It is likely no surprise to any of you that traveling by airplane is horrible for the environment. One round trip flight from California to New York City emits roughly 20% of the greenhouse gasses your car emits in one year. YIKES. That’s .9 metric tons (~2,000 pounds) of carbon blasted into the air per person on that flight. A single tree can only absorb up to 48 pounds of carbon in a year. Math has never been my strong suit, but that doesn’t seem like a good ratio.
This really hit home for me recently when I was sitting on an airplane that had “too much fuel” at the gate. Prior to taking off the captain announced that we needed to burn 600 lbs of fuel before take off. I trusted them to do what it takes to make us safe so I’m like “alright” and I send out my apology vibes to the environment. Imagine letting your car idle for 10 minutes, but on TURBO MODE x10000. I could just picture rainforests keeling over and felt super guilty.
I’m being really dramatic, but it made me really think about ways we can offset the damage we do by air travel. We’re definitely not gonna stop traveling (and we shouldn’t!), so what do we do!?
“Carbon Offset” = putting your money toward a program that actively reduces greenhouse gases.
You will notice that most airlines now offer the option to offset your carbon footprint while booking your flight. They are partnering with organizations around the world (i.e. wind farms in Texas or forest conservation companies in Peru) that are dedicated to drastically reducing greenhouse gas emissions. As a company, they support them financially and encourage their consumers to do so too.
If you choose to go this route, you can check the credibility of their chosen partners using websites like Gold Standard, Green-e and Climate Action Reserve (found these on The Points Guy – thank you!). You can also use those sites to research credible programs and donate separately based on your amount of air travel that year.
You can calculate your personal carbon footprint here and then each program will offer a way to translate that number into monetary value, allowing yourself to be more “carbon neutral” or even “climate positive.”
It feels a little bit like throwing money into the wind (haha… wind farm, get it?), but it’s definitely better than doing nothing. Especially when you do your research and know who you are getting money to and how!
First Class & Premium Seats take up more space on an airplane. Fewer people are being moved using the same amount of fuel. This report by the World Bank estimates that flying First Class is associated with about 3x the carbon emissions than coach. Finally, something coach customers can be excited about: a smaller carbon footprint!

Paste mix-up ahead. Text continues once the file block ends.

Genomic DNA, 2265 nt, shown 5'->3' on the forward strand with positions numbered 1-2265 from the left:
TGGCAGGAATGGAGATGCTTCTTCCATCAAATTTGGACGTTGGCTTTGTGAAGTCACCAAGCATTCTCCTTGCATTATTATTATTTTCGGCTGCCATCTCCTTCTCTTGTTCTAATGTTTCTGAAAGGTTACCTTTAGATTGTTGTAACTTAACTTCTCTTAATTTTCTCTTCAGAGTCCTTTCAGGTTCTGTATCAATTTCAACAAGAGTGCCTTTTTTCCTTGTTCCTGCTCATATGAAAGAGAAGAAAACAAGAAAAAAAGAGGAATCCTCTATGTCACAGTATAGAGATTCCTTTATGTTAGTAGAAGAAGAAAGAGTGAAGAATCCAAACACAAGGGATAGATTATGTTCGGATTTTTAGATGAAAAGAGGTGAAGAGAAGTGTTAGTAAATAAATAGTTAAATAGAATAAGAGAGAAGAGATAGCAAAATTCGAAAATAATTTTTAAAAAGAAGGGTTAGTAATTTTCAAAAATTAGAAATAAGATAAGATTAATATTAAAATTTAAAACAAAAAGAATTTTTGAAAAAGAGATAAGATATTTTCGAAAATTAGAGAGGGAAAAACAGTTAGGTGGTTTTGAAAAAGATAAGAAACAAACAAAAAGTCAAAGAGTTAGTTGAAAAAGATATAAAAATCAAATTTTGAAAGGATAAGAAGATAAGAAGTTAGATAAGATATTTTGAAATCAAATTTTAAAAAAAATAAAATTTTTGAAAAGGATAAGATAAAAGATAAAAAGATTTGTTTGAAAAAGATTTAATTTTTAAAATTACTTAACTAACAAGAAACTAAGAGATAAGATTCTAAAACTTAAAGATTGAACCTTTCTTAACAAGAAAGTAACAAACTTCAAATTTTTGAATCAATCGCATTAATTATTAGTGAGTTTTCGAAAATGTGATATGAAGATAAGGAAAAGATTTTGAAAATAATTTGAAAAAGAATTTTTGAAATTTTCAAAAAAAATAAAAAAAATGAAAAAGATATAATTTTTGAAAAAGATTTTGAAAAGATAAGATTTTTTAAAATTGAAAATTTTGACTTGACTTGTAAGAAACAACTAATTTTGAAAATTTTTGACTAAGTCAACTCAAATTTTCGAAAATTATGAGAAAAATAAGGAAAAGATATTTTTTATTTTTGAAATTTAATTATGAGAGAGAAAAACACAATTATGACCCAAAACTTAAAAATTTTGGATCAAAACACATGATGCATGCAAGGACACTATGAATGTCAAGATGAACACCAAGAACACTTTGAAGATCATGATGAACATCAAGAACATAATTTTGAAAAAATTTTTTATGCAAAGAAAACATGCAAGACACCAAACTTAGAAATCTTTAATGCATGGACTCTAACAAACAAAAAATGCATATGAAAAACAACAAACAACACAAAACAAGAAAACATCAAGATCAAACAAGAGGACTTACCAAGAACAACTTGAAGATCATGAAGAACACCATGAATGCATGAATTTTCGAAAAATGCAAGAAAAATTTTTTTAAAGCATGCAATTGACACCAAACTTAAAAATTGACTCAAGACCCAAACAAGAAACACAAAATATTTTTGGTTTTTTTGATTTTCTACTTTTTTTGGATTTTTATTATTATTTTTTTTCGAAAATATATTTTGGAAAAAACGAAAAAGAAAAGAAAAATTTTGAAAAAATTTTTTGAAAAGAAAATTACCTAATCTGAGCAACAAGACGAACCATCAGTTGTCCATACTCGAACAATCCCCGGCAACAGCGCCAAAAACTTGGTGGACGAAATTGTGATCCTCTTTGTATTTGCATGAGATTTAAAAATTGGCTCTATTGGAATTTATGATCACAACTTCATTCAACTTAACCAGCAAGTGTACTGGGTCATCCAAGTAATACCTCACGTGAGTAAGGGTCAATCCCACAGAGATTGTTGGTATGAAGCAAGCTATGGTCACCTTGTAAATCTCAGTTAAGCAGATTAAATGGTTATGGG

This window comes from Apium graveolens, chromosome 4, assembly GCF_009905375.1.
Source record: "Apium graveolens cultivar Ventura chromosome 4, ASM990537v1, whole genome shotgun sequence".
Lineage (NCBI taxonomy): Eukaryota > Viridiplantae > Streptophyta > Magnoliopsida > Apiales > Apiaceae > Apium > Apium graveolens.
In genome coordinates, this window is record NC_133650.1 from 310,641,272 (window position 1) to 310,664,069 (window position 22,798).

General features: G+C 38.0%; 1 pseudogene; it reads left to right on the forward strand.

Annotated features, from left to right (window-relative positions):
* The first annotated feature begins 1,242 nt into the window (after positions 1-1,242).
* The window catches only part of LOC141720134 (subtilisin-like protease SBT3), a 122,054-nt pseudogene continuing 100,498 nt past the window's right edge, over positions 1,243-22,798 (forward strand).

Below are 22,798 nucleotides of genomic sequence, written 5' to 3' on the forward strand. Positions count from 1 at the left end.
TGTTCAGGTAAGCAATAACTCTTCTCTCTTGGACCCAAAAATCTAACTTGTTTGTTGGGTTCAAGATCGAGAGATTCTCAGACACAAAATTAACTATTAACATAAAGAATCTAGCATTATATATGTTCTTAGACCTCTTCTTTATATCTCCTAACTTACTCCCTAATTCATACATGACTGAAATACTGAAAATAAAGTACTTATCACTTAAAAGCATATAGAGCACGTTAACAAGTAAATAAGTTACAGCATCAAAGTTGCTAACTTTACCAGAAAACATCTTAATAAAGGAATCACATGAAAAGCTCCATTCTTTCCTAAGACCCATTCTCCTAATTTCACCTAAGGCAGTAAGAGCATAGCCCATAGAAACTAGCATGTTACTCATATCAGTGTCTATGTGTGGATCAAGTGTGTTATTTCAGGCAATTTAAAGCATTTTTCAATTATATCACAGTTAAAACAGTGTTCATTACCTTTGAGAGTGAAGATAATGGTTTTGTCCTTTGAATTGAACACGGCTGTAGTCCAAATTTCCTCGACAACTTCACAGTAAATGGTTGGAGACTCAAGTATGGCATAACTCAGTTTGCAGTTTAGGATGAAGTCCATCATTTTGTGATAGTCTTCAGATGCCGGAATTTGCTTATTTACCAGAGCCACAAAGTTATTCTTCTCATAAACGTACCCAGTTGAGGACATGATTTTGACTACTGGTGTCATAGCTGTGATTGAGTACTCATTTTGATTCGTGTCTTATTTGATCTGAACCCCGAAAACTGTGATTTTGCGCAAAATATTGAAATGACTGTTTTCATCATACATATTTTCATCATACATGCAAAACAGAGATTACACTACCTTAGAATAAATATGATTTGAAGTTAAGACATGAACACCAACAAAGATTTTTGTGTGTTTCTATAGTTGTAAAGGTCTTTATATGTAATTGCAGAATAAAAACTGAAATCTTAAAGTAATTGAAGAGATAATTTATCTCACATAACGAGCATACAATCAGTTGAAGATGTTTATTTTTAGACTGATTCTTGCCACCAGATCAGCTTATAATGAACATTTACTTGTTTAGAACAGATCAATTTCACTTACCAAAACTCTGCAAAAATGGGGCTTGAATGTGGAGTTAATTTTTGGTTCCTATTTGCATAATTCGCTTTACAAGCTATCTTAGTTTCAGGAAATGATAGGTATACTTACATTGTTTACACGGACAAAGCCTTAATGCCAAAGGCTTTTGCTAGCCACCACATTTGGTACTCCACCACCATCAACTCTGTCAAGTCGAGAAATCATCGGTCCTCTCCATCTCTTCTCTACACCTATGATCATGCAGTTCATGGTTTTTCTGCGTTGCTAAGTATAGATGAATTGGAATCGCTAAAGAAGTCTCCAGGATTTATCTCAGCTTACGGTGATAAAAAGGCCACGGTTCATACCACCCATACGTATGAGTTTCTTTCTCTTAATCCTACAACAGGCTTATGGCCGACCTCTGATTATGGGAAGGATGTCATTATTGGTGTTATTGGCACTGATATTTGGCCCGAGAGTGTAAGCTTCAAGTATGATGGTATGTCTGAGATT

Drive on shorter trips and reduce layovers
Taking off and landing takes A LOT of fuel. Being at “cruising altitude” is far more fuel efficient (so for longer trips, it’s definitely reasonable to fly).
If you’re thinking about taking a puddle-jumper flight, consider driving instead.
If you’re hoping to save some money by taking a flight with 3 stops, maybe splurge for the 1 stop instead, if you’ve got the means.
Lower your shades
When you’re landing at a warmer destination, lower your window shades! The flight attendants often ask you to do this and it is so they use less fuel trying to cool down the plane at the gate. The less hot the cabin, the less A/C used, the happier the passengers and the environment!
Research your airlines
Alaska Airlines, Frontier, Jet Blue, and Spirit are winners! (And from what we learned earlier about seat size, it makes a lot of sense that three of these are budget airlines, right? We’re learning, right?!). It is definitely possible and good to do your research about which airlines are doing their best for the environment. This is a good start: U.S. Domestic Airline Fuel Efficiency Ranking, 2015-2016 (published December 2017 by The International Council on Clean Transportation).
Additionally, major airlines are on deck to start using bio fuels rather than fossil fuels, so keep an eye out for that! These can come from natural oils, seaweed, agricultural waste, etc. Start composting, y’all!
IN CONCLUSION, keep in mind that CO2 accounts for 60-70% of greenhouse gas emissions and that aviation contributes a lot. We can play a small part in bringing that number down by planting some trees, researching carbon offsetting programs, and lowering those shades!
Your travel advocate,